He said that this tactic can appeal to sellers, especially if there are multiple offers on the table.
“If weighing multiple offers at similar prices, a seller may naturally select the one with the strongest financial foundation, as it offers the highest potential of success,” Ratiu said.
However, buyers should keep in mind that a higher down payment may not be the be-all and end-all for buyers looking to make a competitive offer.
“Buyers have other components which can be leveraged in an offer: the total offer amount, contingency waivers and closing period, among others,” Ratiu said. “Even for those who may not have 20% or more for an offer, being flexible with the other terms may generate competitive advantages.”
Tactic 3: Make an Offer Quickly
Twenty-two percent of first-time buyers said they would be willing to make an offer within 48 hours of seeing a home.
“In today’s competitive markets, it is not uncommon for sellers’ agents to request that offers be submitted within the first 48 hours of a home being listed,” Ratiu said. “While being first does not necessarily guarantee that you may be successful, it does give a seller more time to weigh the various components of the offer.”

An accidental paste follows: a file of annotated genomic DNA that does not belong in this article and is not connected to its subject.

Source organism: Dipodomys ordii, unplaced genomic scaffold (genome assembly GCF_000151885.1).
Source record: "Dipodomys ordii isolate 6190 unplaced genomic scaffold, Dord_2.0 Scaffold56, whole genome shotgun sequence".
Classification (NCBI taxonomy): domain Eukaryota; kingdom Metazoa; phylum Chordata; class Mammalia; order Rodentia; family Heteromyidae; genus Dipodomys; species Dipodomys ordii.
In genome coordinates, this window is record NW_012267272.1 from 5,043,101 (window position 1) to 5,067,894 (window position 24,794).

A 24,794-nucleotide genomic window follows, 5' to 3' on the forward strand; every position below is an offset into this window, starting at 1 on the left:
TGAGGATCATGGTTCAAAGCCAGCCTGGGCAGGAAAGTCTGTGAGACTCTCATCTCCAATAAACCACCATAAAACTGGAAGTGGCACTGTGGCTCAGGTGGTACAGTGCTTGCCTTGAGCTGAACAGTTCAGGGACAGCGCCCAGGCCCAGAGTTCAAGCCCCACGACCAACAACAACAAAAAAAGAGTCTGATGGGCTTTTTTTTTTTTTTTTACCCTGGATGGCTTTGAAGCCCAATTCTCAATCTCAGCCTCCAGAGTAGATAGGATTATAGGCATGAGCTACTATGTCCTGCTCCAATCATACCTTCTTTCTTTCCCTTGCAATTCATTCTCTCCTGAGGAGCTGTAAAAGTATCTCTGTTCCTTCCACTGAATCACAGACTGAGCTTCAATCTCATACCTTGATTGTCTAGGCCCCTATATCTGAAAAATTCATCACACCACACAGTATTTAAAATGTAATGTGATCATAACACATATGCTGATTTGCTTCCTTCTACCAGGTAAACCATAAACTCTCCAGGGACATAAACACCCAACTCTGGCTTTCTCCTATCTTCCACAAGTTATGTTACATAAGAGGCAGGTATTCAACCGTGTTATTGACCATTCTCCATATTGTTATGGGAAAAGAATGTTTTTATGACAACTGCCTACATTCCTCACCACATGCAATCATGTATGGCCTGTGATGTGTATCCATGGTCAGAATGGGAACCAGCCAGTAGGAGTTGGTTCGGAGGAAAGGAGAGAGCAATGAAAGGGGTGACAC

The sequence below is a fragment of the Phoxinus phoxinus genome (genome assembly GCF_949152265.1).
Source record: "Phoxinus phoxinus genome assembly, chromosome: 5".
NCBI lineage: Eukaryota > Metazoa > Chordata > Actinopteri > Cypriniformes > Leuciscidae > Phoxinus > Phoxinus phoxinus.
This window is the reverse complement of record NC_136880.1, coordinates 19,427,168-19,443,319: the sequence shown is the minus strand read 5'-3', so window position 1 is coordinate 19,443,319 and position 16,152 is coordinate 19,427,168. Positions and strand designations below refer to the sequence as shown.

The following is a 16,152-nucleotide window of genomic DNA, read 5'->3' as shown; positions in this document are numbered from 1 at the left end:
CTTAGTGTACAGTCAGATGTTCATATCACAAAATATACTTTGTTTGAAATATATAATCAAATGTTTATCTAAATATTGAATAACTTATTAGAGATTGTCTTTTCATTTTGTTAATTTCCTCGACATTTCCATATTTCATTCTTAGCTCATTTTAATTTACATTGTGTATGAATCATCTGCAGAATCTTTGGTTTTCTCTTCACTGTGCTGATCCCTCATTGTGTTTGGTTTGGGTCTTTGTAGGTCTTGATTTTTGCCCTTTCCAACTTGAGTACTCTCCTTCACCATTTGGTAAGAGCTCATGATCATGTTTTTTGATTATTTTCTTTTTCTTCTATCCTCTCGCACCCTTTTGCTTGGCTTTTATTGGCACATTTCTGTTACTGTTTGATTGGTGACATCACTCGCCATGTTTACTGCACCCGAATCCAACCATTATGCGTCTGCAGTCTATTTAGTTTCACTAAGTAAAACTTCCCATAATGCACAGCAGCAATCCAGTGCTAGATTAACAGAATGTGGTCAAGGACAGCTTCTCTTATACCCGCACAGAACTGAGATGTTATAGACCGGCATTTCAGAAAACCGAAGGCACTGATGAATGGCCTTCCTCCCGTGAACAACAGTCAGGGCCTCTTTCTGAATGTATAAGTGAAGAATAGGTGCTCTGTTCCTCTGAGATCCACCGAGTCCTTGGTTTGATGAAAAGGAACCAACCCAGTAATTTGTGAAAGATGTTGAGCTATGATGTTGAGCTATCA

Although acting quickly can be an advantage in a seller’s market, it likely won’t be enough of a tactic on its own.
“Ultimately, the transaction’s outcome will come down to price, financing, contingencies and ability to reach consensus,” Ratiu said. “The offer timing is only one of the factors. Moreover, as market conditions shift, it’s important to consider each property you evaluate. Some markets are seeing properties linger longer than others, and some are even showing price reductions, factors that can change the timing of an offer. As a rule of thumb, however, in today’s market, the sooner you can make an offer the better.”
Tactic 4: Offer Above Ask
Just under 1 in 5 (19%) first-time homebuyers said they would be willing to put in an offer above the asking price.